Texas Supreme Court Denies Suit Alleging Republican Poll Watchers Were Turned Away

Poll watchers appointed by Texas Republicans were told to leave the elections department headquarters when they showed up to watch the mail-in ballot count on Nov. 7, the dead-in-the-water suit claimed.
Poll watchers appointed by Texas Republicans were told to leave the elections department headquarters when they showed up to watch the mail-in ballot count on Nov. 7, the dead-in-the-water suit claimed. Getty Images
As President Donald Trump and his supporters continue to cry "fraud" in response to his inevitable election loss, the Texas Supreme Court this week declined to take up a case filed against the Dallas County Elections Department for allegedly turning away Republican poll watchers.

Three poll watchers appointed by U.S. Rep. Lance Gooden and Rodney Anderson, chair of the Dallas County Republican Party, were told to leave the department's headquarters when they showed up to watch the mail-in ballot count on Nov. 7.

Gooden could not be reached for comment.

"I’m filing a lawsuit this weekend against the Democratic incompetence/crooks [sic] running Dallas County elections because they’ve continually kicked my poll watchers out of the counting room and did so again today during the counting of mail-in ballots," Gooden said in a statement on social media. "Many candidates are afraid to fight ballot fraud after they lose because they don’t want to be called sore losers, and the fraud just continues."

Gooden won his race, so he happily calls himself a "sore winner" in filing his suit.

When the Republicans heard the Dallas County Ballot Board would be meeting that morning, they sent their three poll watchers to keep tabs on the signature verification committee, which they understood would be reviewing ballots until later that afternoon.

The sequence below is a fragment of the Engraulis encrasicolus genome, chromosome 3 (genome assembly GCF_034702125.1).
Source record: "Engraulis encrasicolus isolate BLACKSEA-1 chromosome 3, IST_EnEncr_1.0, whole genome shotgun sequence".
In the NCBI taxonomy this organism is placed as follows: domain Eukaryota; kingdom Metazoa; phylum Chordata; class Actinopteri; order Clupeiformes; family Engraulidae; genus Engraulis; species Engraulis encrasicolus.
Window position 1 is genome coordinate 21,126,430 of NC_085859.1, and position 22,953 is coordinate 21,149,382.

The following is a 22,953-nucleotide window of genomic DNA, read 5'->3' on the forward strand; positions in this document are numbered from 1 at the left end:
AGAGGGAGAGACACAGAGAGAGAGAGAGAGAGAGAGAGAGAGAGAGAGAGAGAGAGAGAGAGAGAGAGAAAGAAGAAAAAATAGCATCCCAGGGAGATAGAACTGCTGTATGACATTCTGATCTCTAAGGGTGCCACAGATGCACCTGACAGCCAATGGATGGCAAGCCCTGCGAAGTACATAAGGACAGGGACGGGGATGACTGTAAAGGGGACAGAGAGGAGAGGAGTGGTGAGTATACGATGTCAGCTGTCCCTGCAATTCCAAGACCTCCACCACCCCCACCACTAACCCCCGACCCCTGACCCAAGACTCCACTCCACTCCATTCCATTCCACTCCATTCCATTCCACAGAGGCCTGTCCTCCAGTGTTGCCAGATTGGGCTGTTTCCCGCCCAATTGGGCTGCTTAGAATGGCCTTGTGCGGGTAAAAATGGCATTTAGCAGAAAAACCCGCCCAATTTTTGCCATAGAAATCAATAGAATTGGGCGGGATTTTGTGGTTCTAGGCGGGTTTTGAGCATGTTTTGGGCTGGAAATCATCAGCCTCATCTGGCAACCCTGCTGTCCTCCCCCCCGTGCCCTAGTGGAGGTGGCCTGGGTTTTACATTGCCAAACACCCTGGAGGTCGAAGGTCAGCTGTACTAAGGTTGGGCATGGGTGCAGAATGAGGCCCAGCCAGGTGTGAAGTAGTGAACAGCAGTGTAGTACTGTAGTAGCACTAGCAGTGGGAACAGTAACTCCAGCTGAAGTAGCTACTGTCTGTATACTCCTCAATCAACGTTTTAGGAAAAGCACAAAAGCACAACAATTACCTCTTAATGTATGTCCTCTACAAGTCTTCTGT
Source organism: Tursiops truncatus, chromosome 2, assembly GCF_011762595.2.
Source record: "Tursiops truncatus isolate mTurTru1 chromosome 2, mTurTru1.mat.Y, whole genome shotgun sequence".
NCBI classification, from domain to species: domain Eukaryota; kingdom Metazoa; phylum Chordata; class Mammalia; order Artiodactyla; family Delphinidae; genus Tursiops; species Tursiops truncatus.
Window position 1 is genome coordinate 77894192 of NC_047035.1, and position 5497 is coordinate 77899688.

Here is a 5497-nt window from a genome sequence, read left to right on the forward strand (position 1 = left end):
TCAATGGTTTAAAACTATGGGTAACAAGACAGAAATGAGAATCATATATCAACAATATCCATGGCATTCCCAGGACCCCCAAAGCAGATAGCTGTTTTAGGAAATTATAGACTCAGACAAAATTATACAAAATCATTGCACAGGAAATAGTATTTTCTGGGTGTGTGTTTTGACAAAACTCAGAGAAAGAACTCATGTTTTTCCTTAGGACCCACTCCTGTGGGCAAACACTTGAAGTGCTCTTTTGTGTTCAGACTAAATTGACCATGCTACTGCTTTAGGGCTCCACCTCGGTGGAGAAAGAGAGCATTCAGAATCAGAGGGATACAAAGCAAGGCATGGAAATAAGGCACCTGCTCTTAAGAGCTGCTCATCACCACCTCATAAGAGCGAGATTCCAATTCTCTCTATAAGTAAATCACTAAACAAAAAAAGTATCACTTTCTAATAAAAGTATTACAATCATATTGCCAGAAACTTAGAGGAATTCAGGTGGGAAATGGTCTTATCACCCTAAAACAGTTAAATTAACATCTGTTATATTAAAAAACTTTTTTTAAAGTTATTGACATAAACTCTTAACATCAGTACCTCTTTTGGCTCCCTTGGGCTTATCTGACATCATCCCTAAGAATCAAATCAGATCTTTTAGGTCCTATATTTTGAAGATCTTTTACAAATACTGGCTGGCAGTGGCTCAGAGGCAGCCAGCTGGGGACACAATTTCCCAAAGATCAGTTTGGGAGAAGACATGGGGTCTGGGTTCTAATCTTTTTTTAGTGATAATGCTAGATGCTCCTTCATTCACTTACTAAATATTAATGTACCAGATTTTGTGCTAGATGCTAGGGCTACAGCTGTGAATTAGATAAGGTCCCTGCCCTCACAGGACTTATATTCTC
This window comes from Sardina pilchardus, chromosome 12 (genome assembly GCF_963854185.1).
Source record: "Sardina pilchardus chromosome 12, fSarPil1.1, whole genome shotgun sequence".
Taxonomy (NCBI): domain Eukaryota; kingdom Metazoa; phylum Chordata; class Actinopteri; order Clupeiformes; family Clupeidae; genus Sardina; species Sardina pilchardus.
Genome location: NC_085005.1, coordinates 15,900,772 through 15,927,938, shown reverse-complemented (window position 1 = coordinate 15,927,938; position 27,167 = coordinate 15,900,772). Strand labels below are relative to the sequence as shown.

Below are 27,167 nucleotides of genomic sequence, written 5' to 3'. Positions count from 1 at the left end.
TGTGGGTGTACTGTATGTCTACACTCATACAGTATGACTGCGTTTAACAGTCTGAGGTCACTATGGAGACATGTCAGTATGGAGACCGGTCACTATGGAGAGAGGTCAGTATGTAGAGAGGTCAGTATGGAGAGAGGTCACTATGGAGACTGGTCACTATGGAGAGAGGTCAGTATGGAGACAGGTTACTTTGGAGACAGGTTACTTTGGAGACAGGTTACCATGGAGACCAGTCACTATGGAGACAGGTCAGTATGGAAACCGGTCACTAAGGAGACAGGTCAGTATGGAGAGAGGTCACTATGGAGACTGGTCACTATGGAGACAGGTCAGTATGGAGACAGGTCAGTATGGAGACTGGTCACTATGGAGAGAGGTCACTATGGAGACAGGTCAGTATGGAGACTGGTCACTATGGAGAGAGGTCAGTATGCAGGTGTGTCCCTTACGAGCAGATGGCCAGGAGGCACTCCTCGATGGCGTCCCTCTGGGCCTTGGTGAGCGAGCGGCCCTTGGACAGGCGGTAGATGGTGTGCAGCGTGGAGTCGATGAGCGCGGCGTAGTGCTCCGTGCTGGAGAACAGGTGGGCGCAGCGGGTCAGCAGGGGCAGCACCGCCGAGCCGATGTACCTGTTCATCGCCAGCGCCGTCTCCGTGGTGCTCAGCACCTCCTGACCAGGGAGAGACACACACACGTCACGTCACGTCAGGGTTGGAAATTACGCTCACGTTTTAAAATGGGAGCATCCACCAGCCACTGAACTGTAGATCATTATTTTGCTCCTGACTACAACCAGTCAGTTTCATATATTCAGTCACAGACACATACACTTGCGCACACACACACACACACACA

Brian Bessellieu was the first of the three poll watchers to arrive that day. He followed the committee members into the room where they were meeting. He has his poll watcher nametag on and his poll watching form in hand.

But, the suit says, when Ballot Board Judge Alan Coleman asked Bessellieu who he was with, he was asked to leave immediately. Scott Gray, one of the attorneys representing the Republicans in the suit, said Bessellieu was not given a reason for being asked to leave.

The judge told Besselieu to wait in the lobby, but he refused. So, Coleman escorted him out of the building. The suit claimed that on their way out Coleman told Bessellieu that there were ballots for the committee to review.

Outside the gates surrounding the facility were the other two poll watchers, Wes Bowen and Dan Wyde, who the suit claimed were being denied entry to the parking lot. With the three poll watchers together, Coleman told them that while the board and committee had assembled inside, there weren’t any ballots to be reviewed yet. The judge told them that he would come get them when there were.

About 45 minutes later, he returned and told the trio that there weren’t any ballots being reviewed that day and that he sent the committee workers home.

Gray, however, said it doesn’t matter if ballots were being reviewed or not, as the Texas Elections Code authorizes poll watchers “...to observe any activity conducted at the location at which the watcher is serving.” The suit claimed that the board and committee's assembling was the activity conducted that the poll watchers were obstructed from observing.

The Republicans found out Tuesday that the suit was turned down by the court, Gray said. They received an order that stated simply, "The following petition for writ of mandamus is denied." Gray said they are still considering their next move.

Gooden is just one of the Texas Republicans who jumped on the bandwagon spewing unsubstantiated claims of fraud and casting doubt on the results of the presidential election.

Even though there was no blue wave and Trump beat former Vice President Joe Biden with nearly 6% more votes in Texas, this week Lt. Gov. Dan Patrick said he would cough up as much as $1 million to anyone who can report information of voter fraud that leads to a conviction.
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Jacob Vaughn, a former Brookhaven College journalism student, has written for the Observer since 2018, first as clubs editor. More recently, he's been in the news section as a staff writer covering City Hall, the Dallas Police Department and whatever else editors throw his way.
Contact: Jacob Vaughn